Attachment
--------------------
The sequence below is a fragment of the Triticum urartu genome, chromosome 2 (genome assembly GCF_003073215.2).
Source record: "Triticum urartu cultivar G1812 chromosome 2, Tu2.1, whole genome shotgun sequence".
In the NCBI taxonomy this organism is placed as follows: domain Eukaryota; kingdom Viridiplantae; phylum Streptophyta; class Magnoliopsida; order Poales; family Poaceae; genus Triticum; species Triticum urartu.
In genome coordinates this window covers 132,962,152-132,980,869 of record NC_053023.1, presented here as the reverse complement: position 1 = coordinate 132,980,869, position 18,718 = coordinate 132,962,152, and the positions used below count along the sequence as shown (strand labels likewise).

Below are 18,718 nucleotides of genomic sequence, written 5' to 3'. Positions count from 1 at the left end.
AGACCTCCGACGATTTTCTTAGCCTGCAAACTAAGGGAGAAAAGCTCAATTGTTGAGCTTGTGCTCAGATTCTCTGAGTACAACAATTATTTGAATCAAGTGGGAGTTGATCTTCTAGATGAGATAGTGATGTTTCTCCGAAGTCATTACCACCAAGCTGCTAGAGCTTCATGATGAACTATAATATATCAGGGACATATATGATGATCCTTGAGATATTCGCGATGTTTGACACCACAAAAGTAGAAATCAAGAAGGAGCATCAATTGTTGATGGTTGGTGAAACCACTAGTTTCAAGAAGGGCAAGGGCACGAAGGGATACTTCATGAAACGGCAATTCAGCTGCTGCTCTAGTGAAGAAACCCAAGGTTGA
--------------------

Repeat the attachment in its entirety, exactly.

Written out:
The sequence below is a fragment of the Triticum urartu genome, chromosome 2 (genome assembly GCF_003073215.2).
Source record: "Triticum urartu cultivar G1812 chromosome 2, Tu2.1, whole genome shotgun sequence".
In the NCBI taxonomy this organism is placed as follows: domain Eukaryota; kingdom Viridiplantae; phylum Streptophyta; class Magnoliopsida; order Poales; family Poaceae; genus Triticum; species Triticum urartu.
In genome coordinates this window covers 132,962,152-132,980,869 of record NC_053023.1, presented here as the reverse complement: position 1 = coordinate 132,980,869, position 18,718 = coordinate 132,962,152, and the positions used below count along the sequence as shown (strand labels likewise).

Below are 18,718 nucleotides of genomic sequence, written 5' to 3'. Positions count from 1 at the left end.
AGACCTCCGACGATTTTCTTAGCCTGCAAACTAAGGGAGAAAAGCTCAATTGTTGAGCTTGTGCTCAGATTCTCTGAGTACAACAATTATTTGAATCAAGTGGGAGTTGATCTTCTAGATGAGATAGTGATGTTTCTCCGAAGTCATTACCACCAAGCTGCTAGAGCTTCATGATGAACTATAATATATCAGGGACATATATGATGATCCTTGAGATATTCGCGATGTTTGACACCACAAAAGTAGAAATCAAGAAGGAGCATCAATTGTTGATGGTTGGTGAAACCACTAGTTTCAAGAAGGGCAAGGGCACGAAGGGATACTTCATGAAACGGCAATTCAGCTGCTGCTCTAGTGAAGAAACCCAAGGTTGA